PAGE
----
Let’s face it; film photography can be fairly frustrating. A lot can go wrong, and some things can be more difficult when viewed through a modern context. But then there are some cameras, films, and processes that can be worth the effort as they deliver results that are something unique or special. So join Alex, John, and Bill as they discuss what they think is worth the effort!
Zeiss Ikon Super-Ikonta 531/2
When it comes to folders, they offer a great deal of power in a small package. But the camera can be a bit of a bear and hard on the pocketbook. Regarding weight and balance, the camera is a bit front-heavy and awkward to use in an easy and meaningful way. But a folder is a nice option if you want that big 6×9 negative without adding too much weight to your camera bag. And also, try and get one with the Novar optics; they’re a bit cheaper on the used market and offer excellent image quality.
Make: Zeiss Ikon
Model: Super Ikonta 531/2
Format: Medium Format (120), 6×9
Lens: Fixed, Novar-Anastigmat 1:3,5 f=10,5cm
Shutter: Compur Leaf Shutter, 1″ – 1/250″ + Bulb
Year of Manufacture: 1936-53
Leitz Leica M3
When it comes to Leica cameras, the M3 marked the start of the iconic series of rangefinders. But they aren’t for everyone; they are an investment in time and effort. It can be a hard transition if you’re used to something more automatic. You have the same bottom loading (which takes a bit of practice but is far either than the original Leica rangefinders). You also don’t have any meters, and focusing is all manual. While designed for only specific focal lengths, there are accessories to help with some of the wider and longer lenses. But with a lot of practice and a bit of mindfulness, the results will speak for themselves.
Make: Ernst Leitz GmbH
Model: Leica M3 (Double Stroke)
Format: 135 (35mm), 36x24mm
Lens: Interchangeable, M-Mount
Shutter: Horizontal Cloth Focal Plane Shutter, 1″ – 1/1000″ + Bulb
Year of Manufacture: 1954-68
Adox CHS 100 II
Regarding film stocks, Adox CHS 100 II is the return of a classic, but figuring out how to expose and process the film. This silver-rich film is a reinvention of Efke 100, a copy of the original Adox 100 film from the early 20th Century. But the results you get are worth the effort. As a silver-rich, single-layer film, it is best to shoot at its box Speed of ASA-100 and pick the right developer. While your traditional D-76, HC-110, and Rodinal will be good. It works well in more exotic fare like Adox FX-39II, 510-Pyro, and Atomal 49!
Film Base: Polyester (PET) 100μm
Film Speed: ASA-100, Latitude: 100-400
Formats Available: 135, 120 (currently unavailable), Sheet Film (4×5 to 20×24)
Adox Scala Process
Regarding black & white film, reversal processing recently has been the realm of a single speciality lab, Dr5. And while the future of Dr5 remains in flux, Adox introduced a kit that allows the easy creation of B&W slides from negative films at home. These are something magical when you pull them out of the tank. But it is far from an easy process. With long development times, fickle agitation and having to reexpose the film, it can be trying for even the most level-headed home developer.
Name: Scala Developer
Primary Developer: Hydroquinone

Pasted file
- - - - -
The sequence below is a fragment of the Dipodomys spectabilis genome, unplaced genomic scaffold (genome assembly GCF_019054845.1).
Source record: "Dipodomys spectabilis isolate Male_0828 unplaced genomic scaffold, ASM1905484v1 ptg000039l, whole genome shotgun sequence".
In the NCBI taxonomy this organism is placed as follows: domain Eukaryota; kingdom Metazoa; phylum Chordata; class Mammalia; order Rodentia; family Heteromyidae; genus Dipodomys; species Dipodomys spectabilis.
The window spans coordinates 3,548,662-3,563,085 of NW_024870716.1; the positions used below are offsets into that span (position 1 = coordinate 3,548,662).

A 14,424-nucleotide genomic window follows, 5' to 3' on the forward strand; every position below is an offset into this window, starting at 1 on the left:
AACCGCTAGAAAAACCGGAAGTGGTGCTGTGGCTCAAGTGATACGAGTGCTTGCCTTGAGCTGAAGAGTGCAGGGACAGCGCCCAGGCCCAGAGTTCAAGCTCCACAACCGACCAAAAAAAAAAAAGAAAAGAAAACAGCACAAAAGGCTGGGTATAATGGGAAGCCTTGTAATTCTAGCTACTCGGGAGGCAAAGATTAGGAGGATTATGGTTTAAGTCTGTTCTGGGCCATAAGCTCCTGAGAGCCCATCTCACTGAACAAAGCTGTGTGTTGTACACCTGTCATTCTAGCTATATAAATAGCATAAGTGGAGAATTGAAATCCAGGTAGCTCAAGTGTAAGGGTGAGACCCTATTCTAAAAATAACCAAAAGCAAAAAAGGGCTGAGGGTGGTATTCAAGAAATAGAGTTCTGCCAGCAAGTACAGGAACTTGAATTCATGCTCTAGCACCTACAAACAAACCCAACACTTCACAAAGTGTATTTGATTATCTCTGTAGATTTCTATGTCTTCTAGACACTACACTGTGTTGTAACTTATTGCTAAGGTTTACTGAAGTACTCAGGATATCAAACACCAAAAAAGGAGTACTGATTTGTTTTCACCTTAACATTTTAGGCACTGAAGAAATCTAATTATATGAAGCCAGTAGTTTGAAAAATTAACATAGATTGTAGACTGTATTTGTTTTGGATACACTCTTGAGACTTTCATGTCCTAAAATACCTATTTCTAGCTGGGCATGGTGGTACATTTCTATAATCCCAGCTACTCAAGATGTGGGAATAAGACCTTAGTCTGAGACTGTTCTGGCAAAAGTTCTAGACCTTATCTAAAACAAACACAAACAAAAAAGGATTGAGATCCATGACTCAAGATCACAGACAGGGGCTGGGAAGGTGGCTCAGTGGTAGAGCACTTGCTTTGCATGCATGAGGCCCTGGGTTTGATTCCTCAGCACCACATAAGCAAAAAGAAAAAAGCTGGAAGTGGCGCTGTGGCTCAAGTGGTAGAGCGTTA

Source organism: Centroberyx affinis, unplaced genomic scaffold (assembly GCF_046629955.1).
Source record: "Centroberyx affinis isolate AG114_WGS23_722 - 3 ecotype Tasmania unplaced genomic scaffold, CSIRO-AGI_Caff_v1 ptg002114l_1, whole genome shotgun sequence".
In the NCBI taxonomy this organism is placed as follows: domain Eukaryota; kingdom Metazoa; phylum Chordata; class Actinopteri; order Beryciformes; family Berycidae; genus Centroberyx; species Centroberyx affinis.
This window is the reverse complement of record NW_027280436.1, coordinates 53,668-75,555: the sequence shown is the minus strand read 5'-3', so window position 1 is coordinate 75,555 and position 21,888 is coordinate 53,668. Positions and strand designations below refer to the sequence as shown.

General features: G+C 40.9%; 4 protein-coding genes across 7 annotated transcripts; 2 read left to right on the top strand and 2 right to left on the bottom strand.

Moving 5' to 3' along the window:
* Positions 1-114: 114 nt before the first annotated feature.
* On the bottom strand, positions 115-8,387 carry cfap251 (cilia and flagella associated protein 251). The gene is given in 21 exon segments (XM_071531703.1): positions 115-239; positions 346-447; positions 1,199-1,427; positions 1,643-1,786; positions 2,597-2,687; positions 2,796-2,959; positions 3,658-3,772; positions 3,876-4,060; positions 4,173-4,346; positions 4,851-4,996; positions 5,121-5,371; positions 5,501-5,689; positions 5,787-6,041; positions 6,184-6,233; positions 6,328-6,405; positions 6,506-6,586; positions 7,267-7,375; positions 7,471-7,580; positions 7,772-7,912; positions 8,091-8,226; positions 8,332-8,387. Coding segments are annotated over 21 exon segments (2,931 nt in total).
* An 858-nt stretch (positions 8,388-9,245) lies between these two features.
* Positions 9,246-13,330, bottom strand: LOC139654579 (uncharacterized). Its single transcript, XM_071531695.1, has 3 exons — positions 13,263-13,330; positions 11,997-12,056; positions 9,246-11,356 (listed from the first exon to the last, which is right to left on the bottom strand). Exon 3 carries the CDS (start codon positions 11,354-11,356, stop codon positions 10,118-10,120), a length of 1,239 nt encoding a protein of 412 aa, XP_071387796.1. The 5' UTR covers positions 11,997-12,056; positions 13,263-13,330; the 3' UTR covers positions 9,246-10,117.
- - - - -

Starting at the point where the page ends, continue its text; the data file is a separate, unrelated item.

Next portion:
Type: One Shot (Developer), Reusable (Bleach & Clear)
Mix From: Liquid (Developer and Bleach), Clear (Powder)
Before the wonderful world of digital and film scanners, printing is the only way to finish your work. And when it comes to darkroom printing, there is nothing more time-consuming and frustrating, but always worth it in the end. But these days, we have many more printing options, not just the darkroom. Even simple inkjet prints at home or from a lab can make your images have that finished look! Of course, a lot of work goes into creating these prints. It might take some time, from scanning to sending, but it is always worthwhile. And it’s not just your average 4×5; you can also use a variety of self-publishing to create your own ‘zines and books. These prints make great cards, gifts, and even art around your home.
This is a gateway drug into the wonderful world of alternative processes. And it certainly takes a level head and even hands to complete. Not to mention a great dependence on the weather, but it produces a wonderful result once you get things dialled in. And one of the best parts is that it is inexpensive, requires less toxic chemistry, and you can use regular watercolour paper. And while you can easily use your film negatives, you can also create negatives from your digital images! If you want a bit more consistency, build a UV Light Box. But be careful; in no time, you’ll be doing Platinum Palladium Process!
Want a subscription to SilverGrain Classics and are a fan of Classic Camera Revival? Visit their shop online and buy a magazine or a subscription? Looking for a good spot to get your gear and material fix check out Burlington Camera (Burlington, ON), Downtown Camera (Toronto, ON), Film Plus (Toronto, ON), Belle Arte Camera (Hamilton, ON), Pond’s FotoSource (Guleph, ON), Foto Art Camera (Owen Sound, ON). In Quebec, Photo Service (Montreal, QC) and Studio Argentique (Montreal, QC), Out West there’s Kerrisdale Cameras (BC), The Camera Store (Calgary, AB) and Beau Photo Supply (Vancouver, BC). Additionally you can order online at Argentix (Quebec), buyfilm.ca (Ontario), the Film Photography Project or Freestyle Photographic. Looking for development options, check out these labs that have our support, Boréalis Photo Lab, Old School Photo Lab, The Darkroom, and Film Rescue International.